15. Within very wide bands, more money doesn’t make people happier. Learning how to think about money, though, usually does.

In the long run, doing work that’s important leads to more happiness than doing work that’s merely profitable.

“Dear Barbara Low…” Lawrence ,D.H. ( Mai 1916)
« Ma chère Barbara. Je vous écrirais plus souvent, mais cette vie que nous menons aujourd’hui nous dégoûte tellement, ne laisse rien à dire.
La guerre, la conscription qui approche, le sens de totale inutilité et de vilenie chaotique dans cette vie, cela vous ôte vraiment toute envie de discourir.
C’est très joli ici, avec les genêts tout jaunes et la mer d’un bleu pervenche, brumeuse, et les fleurs qui sortent sur le terrain communal.
Le sentiment du péril gâche tout – le sentiment que l’on peut d’un jour à l’autre vous jeter dans la fosse à purin du monde, le danger d’être traîné dans ce répugnant conglomérat, le dégoût total et la nausée que vous inspirent l’humanité, les gens qui sentent le cafard,
Ces masses sans fin, sans aucun relief: c’est si difficile à supporter.
J’ai commencé la seconde partie de L’Arc-en-ciel. Mais déjà c’est au-delà de tout espoir que cela soit jamais publié, en raison des choses qui y sont dites.
Et plus que cela, c’est au-delà de toute possibilité même de l’offrir à un monde, à une humanité en putréfaction comme la nôtre. J’ai le sentiment que je ne pourrais plus toucher l’humanité, même en pensée, je l’ai en horreur.
Mais une œuvre d’art est un acte de foi, comme dit Michel Ange, et on continue d’écrire, pour les témoins invisibles.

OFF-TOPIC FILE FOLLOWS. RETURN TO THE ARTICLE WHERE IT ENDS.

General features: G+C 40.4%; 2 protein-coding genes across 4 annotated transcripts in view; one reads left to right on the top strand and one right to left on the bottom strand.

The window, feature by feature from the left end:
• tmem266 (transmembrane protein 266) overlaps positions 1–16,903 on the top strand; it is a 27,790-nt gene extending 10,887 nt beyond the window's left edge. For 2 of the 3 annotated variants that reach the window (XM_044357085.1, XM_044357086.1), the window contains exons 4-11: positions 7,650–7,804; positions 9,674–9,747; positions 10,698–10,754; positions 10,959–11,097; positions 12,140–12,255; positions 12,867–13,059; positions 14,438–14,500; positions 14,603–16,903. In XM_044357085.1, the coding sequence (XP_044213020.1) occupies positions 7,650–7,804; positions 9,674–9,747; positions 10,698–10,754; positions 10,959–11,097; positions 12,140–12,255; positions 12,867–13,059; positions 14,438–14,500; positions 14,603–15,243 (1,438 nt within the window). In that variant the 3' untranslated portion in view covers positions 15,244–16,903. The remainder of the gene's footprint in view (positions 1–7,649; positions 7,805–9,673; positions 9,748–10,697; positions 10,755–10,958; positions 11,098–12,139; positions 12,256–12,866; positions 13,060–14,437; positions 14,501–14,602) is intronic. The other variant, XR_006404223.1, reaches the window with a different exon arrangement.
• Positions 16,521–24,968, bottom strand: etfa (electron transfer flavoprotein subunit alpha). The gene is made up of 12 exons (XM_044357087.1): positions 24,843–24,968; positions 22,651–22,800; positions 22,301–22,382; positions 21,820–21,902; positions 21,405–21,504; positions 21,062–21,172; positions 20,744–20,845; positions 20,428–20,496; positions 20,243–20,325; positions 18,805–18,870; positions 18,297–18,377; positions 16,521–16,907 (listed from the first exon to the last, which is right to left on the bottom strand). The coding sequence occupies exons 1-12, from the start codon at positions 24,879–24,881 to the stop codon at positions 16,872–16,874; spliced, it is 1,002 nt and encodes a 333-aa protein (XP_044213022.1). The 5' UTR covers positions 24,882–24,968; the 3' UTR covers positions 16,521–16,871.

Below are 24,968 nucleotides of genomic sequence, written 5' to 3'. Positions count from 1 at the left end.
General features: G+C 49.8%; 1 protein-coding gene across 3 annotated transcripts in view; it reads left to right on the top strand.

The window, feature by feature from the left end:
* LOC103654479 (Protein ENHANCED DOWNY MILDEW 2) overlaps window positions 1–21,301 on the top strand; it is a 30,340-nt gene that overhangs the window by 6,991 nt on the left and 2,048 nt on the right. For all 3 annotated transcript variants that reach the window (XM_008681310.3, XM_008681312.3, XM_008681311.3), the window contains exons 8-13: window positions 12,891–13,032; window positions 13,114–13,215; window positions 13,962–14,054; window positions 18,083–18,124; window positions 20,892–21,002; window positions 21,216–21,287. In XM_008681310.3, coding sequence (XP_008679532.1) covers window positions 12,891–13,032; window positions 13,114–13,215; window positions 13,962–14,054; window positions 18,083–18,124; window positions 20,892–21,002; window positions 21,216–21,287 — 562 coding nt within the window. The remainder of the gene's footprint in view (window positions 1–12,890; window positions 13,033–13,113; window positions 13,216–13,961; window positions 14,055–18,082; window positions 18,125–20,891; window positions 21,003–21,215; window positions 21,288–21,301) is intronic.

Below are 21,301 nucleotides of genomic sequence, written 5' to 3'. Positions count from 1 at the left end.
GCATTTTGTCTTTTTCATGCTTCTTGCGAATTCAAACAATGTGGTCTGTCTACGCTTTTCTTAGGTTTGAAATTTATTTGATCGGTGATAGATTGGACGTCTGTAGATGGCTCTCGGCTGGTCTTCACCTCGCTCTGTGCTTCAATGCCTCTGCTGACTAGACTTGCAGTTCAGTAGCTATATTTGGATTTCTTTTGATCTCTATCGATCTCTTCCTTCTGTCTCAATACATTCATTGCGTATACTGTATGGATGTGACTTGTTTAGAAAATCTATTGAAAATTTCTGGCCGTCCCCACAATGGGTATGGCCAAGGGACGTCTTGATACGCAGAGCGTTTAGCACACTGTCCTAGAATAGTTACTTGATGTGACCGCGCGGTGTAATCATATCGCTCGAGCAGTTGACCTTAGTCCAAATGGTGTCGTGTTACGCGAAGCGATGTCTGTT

Il n’y a aucune aide, aucun espoir, rien de rien – y a-t-il jamais eu pareil puits sans fond?
Et il n’y aura ni espoir ni aide. Il est très difficile de continuer à tenir, même à l’intérieur de soi.
Mais la vérité va bien, elle. C’est simplement le sentiment d’être englouti au plus profond de la mer, avec l’horrible masse de l’humanité et l’universelle fausseté qui vous maintiennent au fond, à vous faire éclater les veines.
J’étais très bien, mais j’ai été un peu mal fichu ces derniers jours – ce qui explique en partie cette lettre. Pourtant, c’est la vraie vérité de l’affaire.
Nous serons très heureux de vous voir cet été, si nous sommes encore ici. J’espère que vous aimerez Brunswick Square. Saluti du cuore. »
Lawrence ,D.H. – Lettre à Barbara Low ( Mai 1916)

Are the slums of Egypt any worse than other slums in the world?

 posted on FB this July 25, 2013:

I spent 15 days in Egypt during the month of June.

I initially went to volunteer with Al Mawred in the slums of Cairo and more precisely in Istabl Antar and Ezbet khayrallah area!
The kids! and the slums !
when i first got there i couldn’t help but wonder if they were any worse than the Indian slums!
oO the Brazilian ones!
At least people in Istabl Antar are productive (something that is rare to find in other slums i visited)

The kids! and the slums !

On the way, from the mini bus window
First picture i took upon my arrival
They are all looking for a 2nd 3rd or 4th wife!  Anyone interested? they asked me to post their picture!!!!

Then i started working with kids on different themes. mainly we focused a lot on animals! bodies, voices, attitudes etc…

when we all met in the big theatre space, the only way to get their attention was to mime and clown around!
and to tell them stories from the “flower’s garden” repertoire which they enjoyed very much!  pic by: Halim Al Chaarani
These are candles that he would like to have so he can get rid of darkness at night when there’s no electricity and when his father is away!
our goodbyes
ClownMe In and Sabine Choucair shared a link.

Are the slums of Egypt any worse than other slums in the world? | Sabine Choucair